Tag Info

Hot answers tagged

3

ReSharper shows dead code. Although its detection algorithm isn't perfect, it is a good start, allowing you to skip any style which it shows as used. For any style which is shown as unused, you can then check if it actually is unused (ex. by searching through the solution).


3

Try set the Name for Borders and use TargetName in Trigger like this: <Style TargetType="{x:Type Button}"> <Setter Property="Background" Value="#f2f2f7"/> <Setter Property="Padding" Value="6,4"/> <Setter Property="Foreground" Value="#222222" /> <Setter Property="Template"> <Setter.Value> ...


3

Give the Border a name and use the TargetName property on the trigger setter. <Setter TargetName="MyBorderName" Property="BorderBrush" Value="Red" />


2

Unorthodox way of getting there would be to create an attached property which prints out who is using the ControlTemplate :) think about it like this: <ResourceDictionary xmlns="http://schemas.microsoft.com/winfx/2006/xaml/presentation" xmlns:x="http://schemas.microsoft.com/winfx/2006/xaml" ...


2

There are a few options I can think of: The 'development time' solution: this includes searching every file for the existence of Style="{StaticResource StyleName}", or something similar. This will work in a lot of cases, but isn't automated and not very reliable; The runtime solution: You could instantiate every control in the class library, and iterate ...


1

You're referring to a WPF "Style." With styles, you define a set of properties that will be the same between all instances of a control which use that style. <Style x:Key="MyTextBoxStyle" TargetType="TextBox"> <Setter Property="Width" Value="120" /> <Setter Property="Height" Value="23" /> <Setter Property="TextWrapping" ...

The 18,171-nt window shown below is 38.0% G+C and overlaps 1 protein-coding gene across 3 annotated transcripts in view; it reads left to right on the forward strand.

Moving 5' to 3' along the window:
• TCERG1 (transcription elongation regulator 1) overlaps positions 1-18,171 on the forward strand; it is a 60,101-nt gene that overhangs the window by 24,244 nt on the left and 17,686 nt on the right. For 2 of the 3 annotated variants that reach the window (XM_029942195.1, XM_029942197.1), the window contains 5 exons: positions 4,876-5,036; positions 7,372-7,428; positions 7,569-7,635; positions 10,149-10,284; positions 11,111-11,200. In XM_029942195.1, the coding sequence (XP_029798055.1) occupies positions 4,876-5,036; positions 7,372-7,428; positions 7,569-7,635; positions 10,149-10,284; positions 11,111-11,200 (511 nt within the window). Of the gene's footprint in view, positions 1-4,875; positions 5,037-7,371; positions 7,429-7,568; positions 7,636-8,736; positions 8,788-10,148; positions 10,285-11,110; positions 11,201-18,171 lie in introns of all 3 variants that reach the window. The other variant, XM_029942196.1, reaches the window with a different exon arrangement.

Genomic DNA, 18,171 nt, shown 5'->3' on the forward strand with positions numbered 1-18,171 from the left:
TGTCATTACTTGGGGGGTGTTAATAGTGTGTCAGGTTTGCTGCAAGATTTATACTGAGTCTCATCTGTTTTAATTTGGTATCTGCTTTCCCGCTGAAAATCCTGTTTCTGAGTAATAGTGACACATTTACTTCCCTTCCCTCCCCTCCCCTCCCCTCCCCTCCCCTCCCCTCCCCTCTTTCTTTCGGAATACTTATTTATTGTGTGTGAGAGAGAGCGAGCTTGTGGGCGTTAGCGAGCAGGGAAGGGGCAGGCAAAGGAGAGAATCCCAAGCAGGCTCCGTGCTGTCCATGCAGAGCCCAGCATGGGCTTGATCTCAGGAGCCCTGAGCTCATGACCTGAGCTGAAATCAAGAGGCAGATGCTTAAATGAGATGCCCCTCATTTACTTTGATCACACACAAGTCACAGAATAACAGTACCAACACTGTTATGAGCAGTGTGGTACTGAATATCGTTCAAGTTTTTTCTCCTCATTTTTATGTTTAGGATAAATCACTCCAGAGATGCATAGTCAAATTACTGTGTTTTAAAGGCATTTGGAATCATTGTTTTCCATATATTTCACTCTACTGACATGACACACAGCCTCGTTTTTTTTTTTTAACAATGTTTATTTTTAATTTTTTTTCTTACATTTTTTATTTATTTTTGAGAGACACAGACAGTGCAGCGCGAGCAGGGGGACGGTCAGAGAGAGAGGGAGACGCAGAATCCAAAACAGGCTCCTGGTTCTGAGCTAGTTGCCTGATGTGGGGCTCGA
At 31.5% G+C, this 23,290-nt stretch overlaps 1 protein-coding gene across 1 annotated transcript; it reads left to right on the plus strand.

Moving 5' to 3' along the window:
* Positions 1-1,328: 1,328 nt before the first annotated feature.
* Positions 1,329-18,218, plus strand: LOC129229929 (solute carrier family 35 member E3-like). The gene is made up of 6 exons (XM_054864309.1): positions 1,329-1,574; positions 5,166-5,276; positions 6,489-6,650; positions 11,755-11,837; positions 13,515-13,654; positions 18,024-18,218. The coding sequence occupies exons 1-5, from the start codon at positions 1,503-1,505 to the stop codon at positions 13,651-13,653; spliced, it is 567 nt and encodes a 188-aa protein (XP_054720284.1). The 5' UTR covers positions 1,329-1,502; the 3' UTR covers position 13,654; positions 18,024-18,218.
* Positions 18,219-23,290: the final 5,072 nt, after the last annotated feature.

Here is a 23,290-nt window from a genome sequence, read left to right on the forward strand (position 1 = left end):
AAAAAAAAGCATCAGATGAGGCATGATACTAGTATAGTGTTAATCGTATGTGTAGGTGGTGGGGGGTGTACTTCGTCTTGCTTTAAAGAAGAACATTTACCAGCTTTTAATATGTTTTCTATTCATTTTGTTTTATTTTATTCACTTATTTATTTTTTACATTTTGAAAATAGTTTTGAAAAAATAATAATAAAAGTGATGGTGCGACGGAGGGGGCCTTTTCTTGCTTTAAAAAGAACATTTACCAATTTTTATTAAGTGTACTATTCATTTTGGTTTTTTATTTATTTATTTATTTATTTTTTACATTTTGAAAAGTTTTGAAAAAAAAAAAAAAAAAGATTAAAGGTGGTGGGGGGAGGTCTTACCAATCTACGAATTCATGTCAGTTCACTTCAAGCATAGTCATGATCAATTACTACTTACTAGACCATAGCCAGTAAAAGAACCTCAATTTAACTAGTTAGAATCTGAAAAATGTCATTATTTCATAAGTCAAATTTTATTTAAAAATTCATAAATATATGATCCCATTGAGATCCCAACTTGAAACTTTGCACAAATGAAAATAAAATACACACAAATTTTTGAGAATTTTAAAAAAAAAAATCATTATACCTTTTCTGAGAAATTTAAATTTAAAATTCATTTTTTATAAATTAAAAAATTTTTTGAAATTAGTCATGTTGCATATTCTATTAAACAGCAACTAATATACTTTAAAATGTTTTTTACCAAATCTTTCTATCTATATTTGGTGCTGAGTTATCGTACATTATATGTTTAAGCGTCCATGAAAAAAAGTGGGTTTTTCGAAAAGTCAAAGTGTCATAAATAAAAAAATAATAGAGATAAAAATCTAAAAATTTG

1

To properly configure your layout, you should use WPF Layout Controls. In order to make the grid layout, you can use Grid, UniformGrid, etc., depending on your needs. In order to apply several properties to the all controls inside the layout control, you can define the Style in the Resources of that control, as was mentioned already: <Grid> ...


1

You can use VisualStudio and "Find in files" tool. Try to find style key, for example invertedCheckBox in entire solution. So you can determine where the style is used.


1

this is going to help you, but it has a lot of loss, so i suggest to you to read more about Styles And Templates <Button Name="Home" HorizontalAlignment="Left" Width="75" Background="#FF252525" BorderThickness="5"> <Button.Content> <Grid HorizontalAlignment="Center" VerticalAlignment="Bottom"> <TextBlock ...


1

You can try this trick: Create a proxy control for Binding: <Control x:Name="Proxy" Background="White" /> And use in Path binding like this: <Path x:Name="path1" Fill="{Binding Path=Background, ElementName=Proxy}" Data="..." /> When you're in the Trigger set the color for the Proxy, his tucked up all the Path's. Or instead of the ...


1

Your ToggleButton.IsChecked property is data bound to your IsSelected property so by default, you also want to set the TextBlock.Background when this IsSelected property is true. You can do that like this: <TextBlock Text="{Binding Name}" VerticalAlignment="Center" Margin="4,0,5,0" x:Name="tbText"> <TextBlock.Style> <Style ...


1

1) Using Canvas Resource to store path style. Please see <Trigger Property="IsEnabled" Value="False"> and <Trigger Property="IsEnabled" Value="True"> <Window.Resources> <ControlTemplate x:Key="buttonTemplate" TargetType="{x:Type Button}"> <Border x:Name="buttonBorder"> <Grid> ...


1

There is no need to inherit the button, you are not changing its functionality? You should simply create a Style that sets the content of the button and set it to all your buttons : <Style TargetType="{x:Type Button}"> <Setter Property="Content"> <Setter.Value> ...



Only top voted, non community-wiki answers of a minimum length are eligible